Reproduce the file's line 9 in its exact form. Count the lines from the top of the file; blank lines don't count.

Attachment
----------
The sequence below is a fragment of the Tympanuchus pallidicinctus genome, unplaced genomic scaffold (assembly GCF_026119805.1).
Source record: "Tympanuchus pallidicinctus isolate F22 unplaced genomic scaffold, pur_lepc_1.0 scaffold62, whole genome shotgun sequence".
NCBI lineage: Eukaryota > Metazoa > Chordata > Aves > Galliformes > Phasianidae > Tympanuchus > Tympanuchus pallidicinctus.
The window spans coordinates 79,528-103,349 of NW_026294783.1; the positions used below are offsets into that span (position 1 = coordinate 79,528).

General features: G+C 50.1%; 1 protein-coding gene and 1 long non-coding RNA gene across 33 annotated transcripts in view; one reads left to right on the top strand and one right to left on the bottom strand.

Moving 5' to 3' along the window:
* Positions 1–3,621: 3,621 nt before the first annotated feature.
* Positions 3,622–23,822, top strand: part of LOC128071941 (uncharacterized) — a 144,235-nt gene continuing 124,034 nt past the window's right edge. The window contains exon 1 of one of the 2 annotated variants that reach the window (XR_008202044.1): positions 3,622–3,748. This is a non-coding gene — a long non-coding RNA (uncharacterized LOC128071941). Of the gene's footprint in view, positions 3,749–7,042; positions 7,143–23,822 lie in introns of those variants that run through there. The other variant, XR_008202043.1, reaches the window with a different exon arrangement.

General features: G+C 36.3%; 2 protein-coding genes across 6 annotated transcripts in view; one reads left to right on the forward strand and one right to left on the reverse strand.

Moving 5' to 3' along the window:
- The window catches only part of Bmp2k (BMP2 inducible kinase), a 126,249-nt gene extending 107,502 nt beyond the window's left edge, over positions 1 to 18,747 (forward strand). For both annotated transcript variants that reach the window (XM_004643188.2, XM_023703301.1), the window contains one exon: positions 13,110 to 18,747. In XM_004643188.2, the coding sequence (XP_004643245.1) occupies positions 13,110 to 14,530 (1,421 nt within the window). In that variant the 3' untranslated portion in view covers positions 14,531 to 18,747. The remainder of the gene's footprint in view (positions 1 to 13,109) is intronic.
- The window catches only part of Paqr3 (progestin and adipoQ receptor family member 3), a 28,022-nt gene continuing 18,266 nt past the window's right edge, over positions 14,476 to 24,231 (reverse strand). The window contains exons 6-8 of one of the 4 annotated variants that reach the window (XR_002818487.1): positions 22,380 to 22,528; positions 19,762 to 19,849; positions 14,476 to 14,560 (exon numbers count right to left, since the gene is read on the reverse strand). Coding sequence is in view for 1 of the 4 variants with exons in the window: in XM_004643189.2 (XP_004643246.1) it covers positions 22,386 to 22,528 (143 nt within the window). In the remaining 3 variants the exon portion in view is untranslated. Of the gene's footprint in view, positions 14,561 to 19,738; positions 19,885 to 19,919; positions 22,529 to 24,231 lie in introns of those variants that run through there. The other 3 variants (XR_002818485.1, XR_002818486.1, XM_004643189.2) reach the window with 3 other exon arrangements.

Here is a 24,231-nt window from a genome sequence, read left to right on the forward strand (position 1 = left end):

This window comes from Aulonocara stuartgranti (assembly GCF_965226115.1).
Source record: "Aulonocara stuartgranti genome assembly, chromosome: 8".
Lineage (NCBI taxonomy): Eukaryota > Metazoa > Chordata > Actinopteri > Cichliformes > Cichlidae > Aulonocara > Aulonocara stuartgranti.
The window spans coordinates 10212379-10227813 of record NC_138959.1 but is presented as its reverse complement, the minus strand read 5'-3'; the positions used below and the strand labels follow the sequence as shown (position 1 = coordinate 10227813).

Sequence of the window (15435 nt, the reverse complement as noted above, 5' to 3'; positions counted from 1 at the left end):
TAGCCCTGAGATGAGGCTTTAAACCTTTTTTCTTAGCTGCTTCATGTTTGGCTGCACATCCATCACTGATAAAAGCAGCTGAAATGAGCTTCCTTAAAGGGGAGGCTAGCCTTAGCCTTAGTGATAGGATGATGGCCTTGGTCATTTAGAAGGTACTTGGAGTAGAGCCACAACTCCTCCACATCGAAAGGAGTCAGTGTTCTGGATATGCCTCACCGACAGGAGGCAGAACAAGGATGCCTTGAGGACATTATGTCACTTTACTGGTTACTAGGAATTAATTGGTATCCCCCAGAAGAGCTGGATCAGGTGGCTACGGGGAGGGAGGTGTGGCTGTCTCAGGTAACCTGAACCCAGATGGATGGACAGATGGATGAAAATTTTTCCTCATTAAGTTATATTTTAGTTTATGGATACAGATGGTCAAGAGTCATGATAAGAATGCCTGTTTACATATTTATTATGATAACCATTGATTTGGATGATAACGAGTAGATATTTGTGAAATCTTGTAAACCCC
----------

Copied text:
General features: G+C 36.3%; 2 protein-coding genes across 6 annotated transcripts in view; one reads left to right on the forward strand and one right to left on the reverse strand.